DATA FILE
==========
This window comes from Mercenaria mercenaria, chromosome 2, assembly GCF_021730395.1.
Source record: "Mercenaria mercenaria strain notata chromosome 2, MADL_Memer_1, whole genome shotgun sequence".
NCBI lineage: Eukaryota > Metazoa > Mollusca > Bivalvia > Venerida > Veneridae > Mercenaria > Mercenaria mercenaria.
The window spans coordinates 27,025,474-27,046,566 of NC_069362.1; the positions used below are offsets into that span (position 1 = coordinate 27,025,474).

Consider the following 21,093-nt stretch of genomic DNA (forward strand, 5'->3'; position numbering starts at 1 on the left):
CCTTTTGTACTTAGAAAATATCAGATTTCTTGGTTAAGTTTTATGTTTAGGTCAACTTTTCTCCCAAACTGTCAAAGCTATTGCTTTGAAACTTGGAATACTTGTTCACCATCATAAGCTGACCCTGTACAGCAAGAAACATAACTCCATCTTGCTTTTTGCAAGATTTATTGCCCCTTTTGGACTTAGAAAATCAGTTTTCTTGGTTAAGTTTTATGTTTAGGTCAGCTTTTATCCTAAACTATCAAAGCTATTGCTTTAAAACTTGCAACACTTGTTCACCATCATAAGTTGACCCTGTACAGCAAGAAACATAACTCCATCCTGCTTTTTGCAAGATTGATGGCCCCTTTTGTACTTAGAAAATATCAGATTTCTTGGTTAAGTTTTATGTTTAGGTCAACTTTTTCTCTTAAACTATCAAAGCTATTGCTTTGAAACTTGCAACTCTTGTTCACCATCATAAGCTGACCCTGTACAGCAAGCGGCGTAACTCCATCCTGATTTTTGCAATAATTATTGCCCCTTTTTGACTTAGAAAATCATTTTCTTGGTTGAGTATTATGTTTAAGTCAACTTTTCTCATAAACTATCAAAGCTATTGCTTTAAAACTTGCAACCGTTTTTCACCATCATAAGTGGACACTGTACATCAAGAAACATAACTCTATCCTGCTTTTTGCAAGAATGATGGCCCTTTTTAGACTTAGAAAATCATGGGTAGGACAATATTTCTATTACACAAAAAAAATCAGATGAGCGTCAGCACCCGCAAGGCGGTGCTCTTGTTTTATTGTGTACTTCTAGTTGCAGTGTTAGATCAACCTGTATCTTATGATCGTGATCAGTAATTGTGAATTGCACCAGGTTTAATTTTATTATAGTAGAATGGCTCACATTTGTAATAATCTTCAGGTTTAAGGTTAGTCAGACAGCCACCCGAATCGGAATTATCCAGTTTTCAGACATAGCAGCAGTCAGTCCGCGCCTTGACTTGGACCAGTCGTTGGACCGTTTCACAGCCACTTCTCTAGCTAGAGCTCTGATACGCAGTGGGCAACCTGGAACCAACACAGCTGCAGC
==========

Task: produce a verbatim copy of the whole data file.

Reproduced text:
This window comes from Mercenaria mercenaria, chromosome 2, assembly GCF_021730395.1.
Source record: "Mercenaria mercenaria strain notata chromosome 2, MADL_Memer_1, whole genome shotgun sequence".
NCBI lineage: Eukaryota > Metazoa > Mollusca > Bivalvia > Venerida > Veneridae > Mercenaria > Mercenaria mercenaria.
The window spans coordinates 27,025,474-27,046,566 of NC_069362.1; the positions used below are offsets into that span (position 1 = coordinate 27,025,474).

Consider the following 21,093-nt stretch of genomic DNA (forward strand, 5'->3'; position numbering starts at 1 on the left):
CCTTTTGTACTTAGAAAATATCAGATTTCTTGGTTAAGTTTTATGTTTAGGTCAACTTTTCTCCCAAACTGTCAAAGCTATTGCTTTGAAACTTGGAATACTTGTTCACCATCATAAGCTGACCCTGTACAGCAAGAAACATAACTCCATCTTGCTTTTTGCAAGATTTATTGCCCCTTTTGGACTTAGAAAATCAGTTTTCTTGGTTAAGTTTTATGTTTAGGTCAGCTTTTATCCTAAACTATCAAAGCTATTGCTTTAAAACTTGCAACACTTGTTCACCATCATAAGTTGACCCTGTACAGCAAGAAACATAACTCCATCCTGCTTTTTGCAAGATTGATGGCCCCTTTTGTACTTAGAAAATATCAGATTTCTTGGTTAAGTTTTATGTTTAGGTCAACTTTTTCTCTTAAACTATCAAAGCTATTGCTTTGAAACTTGCAACTCTTGTTCACCATCATAAGCTGACCCTGTACAGCAAGCGGCGTAACTCCATCCTGATTTTTGCAATAATTATTGCCCCTTTTTGACTTAGAAAATCATTTTCTTGGTTGAGTATTATGTTTAAGTCAACTTTTCTCATAAACTATCAAAGCTATTGCTTTAAAACTTGCAACCGTTTTTCACCATCATAAGTGGACACTGTACATCAAGAAACATAACTCTATCCTGCTTTTTGCAAGAATGATGGCCCTTTTTAGACTTAGAAAATCATGGGTAGGACAATATTTCTATTACACAAAAAAAATCAGATGAGCGTCAGCACCCGCAAGGCGGTGCTCTTGTTTTATTGTGTACTTCTAGTTGCAGTGTTAGATCAACCTGTATCTTATGATCGTGATCAGTAATTGTGAATTGCACCAGGTTTAATTTTATTATAGTAGAATGGCTCACATTTGTAATAATCTTCAGGTTTAAGGTTAGTCAGACAGCCACCCGAATCGGAATTATCCAGTTTTCAGACATAGCAGCAGTCAGTCCGCGCCTTGACTTGGACCAGTCGTTGGACCGTTTCACAGCCACTTCTCTAGCTAGAGCTCTGATACGCAGTGGGCAACCTGGAACCAACACAGCTGCAGC